Spring WebClient exchange vs. retrieve Comparison

Last Updated:  May 25, 2021 | Published: July 6, 2020

As the Spring Framework team won't add new features to the RestTemplate, the general recommendation is to start using the Spring WebFlux WebClient. Besides the reactive and non-blocking nature of the WebClient,  you can seamlessly include it to your existing (blocking) application. Apart from learning the basics about the reactive types Mono and Flux, it might be difficult to understand .retrieve() and .exchange() when using the Spring WebClient for the first time. With this blog post, I want to give you an overview of the Spring WebClient functions exchange and retrieve their differences, and when to use them.

TL;DR: Always try to use the WebClient .retrieve(). If you need more fine-grain control, use the .exchange() method but understand your additional responsibilities of always releasing the body.

UPDATE: As of Spring Framework 5.3, using .exchange() is deprecated due to potential memory and connection leaks. Prefer .exchangeToMono(), .exchangeToFlux(), or .retrieve() instead.

Spring Boot project setup for Spring WebClient

To compare both methods I'm using a sample Spring Boot application containing both the Web and WebFlux starter. In such scenarios where both Web Starters are available on the classpath, the autoconfiguration mechanism of Spring Boot will start the embedded Tomcat (non-reactive).

Nevertheless, the application can still use parts of WebFlux, but the overall execution is blocking. Hence all code examples use the WebClient in a non-reactive fashion. Everything further mentioned also applies to scenarios where you use the WebClient in a full-stack reactive application.

The application uses Java 11 and Spring Boot 2.3:

Spring WebClient configuration

First, let's configure a WebClient bean, that we'll use throughout the different examples.

Besides configuring the base URL, we're setting different timeouts while creating our WebClient bean. There is nothing worse than long-running operations in a distributed system. For this showcase, I'm using a placeholder REST API that allows us to fetch and create different entities.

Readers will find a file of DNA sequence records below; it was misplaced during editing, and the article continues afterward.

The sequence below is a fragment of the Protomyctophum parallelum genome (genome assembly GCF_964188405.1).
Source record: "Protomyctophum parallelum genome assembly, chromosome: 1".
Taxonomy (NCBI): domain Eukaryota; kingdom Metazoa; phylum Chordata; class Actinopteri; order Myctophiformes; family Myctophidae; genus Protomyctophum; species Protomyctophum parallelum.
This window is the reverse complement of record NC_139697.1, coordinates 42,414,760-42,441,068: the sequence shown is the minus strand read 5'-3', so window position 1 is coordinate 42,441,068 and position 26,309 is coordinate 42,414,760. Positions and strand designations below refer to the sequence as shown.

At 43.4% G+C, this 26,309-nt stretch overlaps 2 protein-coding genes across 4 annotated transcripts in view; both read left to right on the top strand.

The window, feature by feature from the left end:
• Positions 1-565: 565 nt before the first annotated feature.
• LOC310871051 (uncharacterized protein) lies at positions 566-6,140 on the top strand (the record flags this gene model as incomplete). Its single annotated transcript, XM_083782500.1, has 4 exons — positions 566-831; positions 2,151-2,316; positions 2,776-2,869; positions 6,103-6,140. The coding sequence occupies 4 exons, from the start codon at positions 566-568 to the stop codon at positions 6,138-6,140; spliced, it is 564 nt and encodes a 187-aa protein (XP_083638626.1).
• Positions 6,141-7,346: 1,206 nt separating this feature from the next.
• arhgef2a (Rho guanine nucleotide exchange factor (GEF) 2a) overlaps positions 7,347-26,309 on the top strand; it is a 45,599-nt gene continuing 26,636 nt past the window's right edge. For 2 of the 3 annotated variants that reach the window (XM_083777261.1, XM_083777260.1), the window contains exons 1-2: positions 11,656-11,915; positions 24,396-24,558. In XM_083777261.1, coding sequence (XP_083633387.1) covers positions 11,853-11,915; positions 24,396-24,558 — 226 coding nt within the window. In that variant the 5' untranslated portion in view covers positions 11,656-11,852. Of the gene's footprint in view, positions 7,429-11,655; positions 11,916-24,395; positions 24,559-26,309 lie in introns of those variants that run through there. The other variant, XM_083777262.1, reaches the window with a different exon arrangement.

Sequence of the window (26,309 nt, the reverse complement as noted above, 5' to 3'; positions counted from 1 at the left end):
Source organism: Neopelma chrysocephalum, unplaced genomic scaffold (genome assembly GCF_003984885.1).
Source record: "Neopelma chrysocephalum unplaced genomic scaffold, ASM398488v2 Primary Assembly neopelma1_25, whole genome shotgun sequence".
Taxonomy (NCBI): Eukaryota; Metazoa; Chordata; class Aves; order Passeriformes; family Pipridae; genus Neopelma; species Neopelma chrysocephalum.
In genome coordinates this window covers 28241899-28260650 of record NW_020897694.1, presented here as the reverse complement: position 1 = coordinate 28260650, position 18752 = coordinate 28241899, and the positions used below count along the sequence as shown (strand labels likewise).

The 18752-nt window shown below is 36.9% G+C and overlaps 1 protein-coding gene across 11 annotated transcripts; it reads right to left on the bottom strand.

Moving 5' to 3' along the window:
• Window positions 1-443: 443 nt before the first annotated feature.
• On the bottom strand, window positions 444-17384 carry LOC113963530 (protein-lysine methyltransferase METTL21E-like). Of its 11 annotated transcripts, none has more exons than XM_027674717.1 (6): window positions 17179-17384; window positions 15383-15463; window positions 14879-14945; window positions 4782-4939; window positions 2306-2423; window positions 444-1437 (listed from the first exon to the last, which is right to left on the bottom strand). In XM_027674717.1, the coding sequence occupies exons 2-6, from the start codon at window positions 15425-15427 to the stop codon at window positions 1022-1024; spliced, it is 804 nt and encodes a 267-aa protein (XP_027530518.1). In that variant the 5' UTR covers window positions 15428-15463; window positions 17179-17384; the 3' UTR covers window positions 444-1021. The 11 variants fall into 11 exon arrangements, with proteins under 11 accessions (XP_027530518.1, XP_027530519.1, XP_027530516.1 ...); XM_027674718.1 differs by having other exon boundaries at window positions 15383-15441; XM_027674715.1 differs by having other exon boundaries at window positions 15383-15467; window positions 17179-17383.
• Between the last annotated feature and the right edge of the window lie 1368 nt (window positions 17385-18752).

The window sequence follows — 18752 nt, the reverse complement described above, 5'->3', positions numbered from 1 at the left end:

The injected WebClient.Builder is autoconfigured by Spring Boot for us and in general good practice to use this for creating WebClient beans.

Furthermore, there is not different configuration for the WebClient when it comes to .retrieve() or .exchange(). With the bean definition above we can use both methods.

Fetching data with retrieve from Spring WebClient

Let's start with a trivial example: fetching data with HTTP GET.

Using .retrieve() we can achieve this operation with the following code:

The internal return type of .retrieve() is ResponseSpec which is part of the WebClient interface. The ResponseSpec offers several methods to proceed after sending the HTTP request:

  • wrapping the response body to reactive types using: .bodyToMono(), .bodyToFlux()
  • wrapping the response inside a Mono of the well-known (from using RestTemplate or your controller layer) ResponseEntity with: .toEntity(), .toEntityList(), .toBodilessEntity (
  • register callback handlers on different HTTP response status: .onStatus() on .rawStatus()

Here we are converting the HTTP response to the Jackson JsonNode class and with calling .block() await the response to use it in our non-reactive application.

Fetching data with exchange from Spring WebClient

The same operation looks like the following when using .exchange():

Until calling .exchange() everything is similar compared to using .retrieve(). The main difference is the return type of the .exchange() method. As a result, you have access to Mono<ClientResponse> instead of ResponseSpec.